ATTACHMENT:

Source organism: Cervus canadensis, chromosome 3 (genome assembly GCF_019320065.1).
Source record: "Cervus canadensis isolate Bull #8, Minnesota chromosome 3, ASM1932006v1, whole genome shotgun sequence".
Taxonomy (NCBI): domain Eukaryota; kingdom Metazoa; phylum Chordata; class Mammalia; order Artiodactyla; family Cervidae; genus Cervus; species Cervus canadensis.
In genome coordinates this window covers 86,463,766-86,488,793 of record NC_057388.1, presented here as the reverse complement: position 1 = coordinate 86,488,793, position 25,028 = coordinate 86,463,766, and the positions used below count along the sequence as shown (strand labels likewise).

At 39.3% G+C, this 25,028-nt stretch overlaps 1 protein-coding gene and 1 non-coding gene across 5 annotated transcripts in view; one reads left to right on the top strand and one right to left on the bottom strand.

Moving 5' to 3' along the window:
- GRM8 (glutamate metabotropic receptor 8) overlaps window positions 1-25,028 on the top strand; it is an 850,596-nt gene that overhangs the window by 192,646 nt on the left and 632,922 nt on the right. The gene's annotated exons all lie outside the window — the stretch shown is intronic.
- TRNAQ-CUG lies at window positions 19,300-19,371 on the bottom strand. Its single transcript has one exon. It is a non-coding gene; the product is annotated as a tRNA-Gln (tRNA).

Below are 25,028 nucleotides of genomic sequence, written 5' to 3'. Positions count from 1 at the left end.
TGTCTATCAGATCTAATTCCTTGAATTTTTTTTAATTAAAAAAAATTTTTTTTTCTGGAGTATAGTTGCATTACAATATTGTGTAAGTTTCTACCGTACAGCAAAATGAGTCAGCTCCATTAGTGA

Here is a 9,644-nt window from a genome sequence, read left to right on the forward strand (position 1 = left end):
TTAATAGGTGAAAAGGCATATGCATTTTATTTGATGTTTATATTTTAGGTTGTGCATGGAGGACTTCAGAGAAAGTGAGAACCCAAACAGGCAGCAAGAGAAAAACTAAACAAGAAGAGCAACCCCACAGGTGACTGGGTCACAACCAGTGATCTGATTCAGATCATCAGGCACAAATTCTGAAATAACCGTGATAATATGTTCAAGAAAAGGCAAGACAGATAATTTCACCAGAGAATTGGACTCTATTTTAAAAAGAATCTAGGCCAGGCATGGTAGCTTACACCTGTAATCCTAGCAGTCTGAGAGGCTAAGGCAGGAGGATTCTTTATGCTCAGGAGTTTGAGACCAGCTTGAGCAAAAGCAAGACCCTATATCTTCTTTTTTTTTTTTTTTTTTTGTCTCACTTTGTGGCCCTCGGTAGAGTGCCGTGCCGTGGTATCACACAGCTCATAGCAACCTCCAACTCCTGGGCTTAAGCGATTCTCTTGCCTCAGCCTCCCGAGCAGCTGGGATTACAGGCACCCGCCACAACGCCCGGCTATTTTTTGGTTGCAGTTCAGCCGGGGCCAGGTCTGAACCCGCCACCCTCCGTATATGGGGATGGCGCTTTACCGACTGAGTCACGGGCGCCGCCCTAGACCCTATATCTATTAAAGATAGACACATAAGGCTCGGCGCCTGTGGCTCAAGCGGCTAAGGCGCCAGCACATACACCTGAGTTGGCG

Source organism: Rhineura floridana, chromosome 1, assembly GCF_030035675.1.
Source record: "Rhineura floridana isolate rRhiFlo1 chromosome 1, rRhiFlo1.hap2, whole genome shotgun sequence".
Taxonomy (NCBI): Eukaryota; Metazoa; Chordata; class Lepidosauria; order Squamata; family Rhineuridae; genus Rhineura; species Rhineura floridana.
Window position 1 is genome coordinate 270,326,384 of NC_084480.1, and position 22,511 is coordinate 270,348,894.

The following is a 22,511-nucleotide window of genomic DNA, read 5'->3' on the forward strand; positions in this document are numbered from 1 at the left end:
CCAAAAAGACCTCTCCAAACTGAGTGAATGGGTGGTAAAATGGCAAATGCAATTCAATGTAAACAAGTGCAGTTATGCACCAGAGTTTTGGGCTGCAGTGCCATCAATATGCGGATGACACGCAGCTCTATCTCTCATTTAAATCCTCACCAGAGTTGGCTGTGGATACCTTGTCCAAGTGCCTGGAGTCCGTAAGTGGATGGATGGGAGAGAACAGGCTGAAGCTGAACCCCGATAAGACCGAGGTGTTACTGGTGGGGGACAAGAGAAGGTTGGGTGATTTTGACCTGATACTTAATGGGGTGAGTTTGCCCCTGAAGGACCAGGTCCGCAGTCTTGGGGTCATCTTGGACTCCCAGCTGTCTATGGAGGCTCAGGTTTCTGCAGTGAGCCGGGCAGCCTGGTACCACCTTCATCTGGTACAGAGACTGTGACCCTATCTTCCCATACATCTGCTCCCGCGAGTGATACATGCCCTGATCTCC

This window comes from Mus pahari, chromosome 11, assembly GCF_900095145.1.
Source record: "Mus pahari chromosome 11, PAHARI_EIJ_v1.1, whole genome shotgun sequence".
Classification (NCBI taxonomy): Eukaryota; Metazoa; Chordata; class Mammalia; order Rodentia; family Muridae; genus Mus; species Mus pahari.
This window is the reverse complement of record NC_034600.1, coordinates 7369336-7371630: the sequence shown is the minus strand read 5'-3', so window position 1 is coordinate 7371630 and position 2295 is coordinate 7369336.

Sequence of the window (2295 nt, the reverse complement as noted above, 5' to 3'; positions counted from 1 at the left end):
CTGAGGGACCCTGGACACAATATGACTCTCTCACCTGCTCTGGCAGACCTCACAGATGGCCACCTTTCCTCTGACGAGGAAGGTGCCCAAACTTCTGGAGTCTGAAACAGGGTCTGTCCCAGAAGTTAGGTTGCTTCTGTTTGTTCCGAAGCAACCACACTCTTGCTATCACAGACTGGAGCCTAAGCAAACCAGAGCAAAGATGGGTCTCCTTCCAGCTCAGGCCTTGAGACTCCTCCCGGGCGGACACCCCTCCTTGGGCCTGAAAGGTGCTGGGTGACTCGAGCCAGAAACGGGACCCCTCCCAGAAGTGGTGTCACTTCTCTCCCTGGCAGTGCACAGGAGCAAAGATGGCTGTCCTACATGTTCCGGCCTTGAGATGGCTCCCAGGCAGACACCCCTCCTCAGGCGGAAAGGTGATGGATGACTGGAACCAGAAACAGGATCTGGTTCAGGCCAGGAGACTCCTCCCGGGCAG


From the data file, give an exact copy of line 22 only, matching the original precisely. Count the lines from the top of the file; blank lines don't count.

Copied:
This window is the reverse complement of record NC_034600.1, coordinates 7369336-7371630: the sequence shown is the minus strand read 5'-3', so window position 1 is coordinate 7371630 and position 2295 is coordinate 7369336.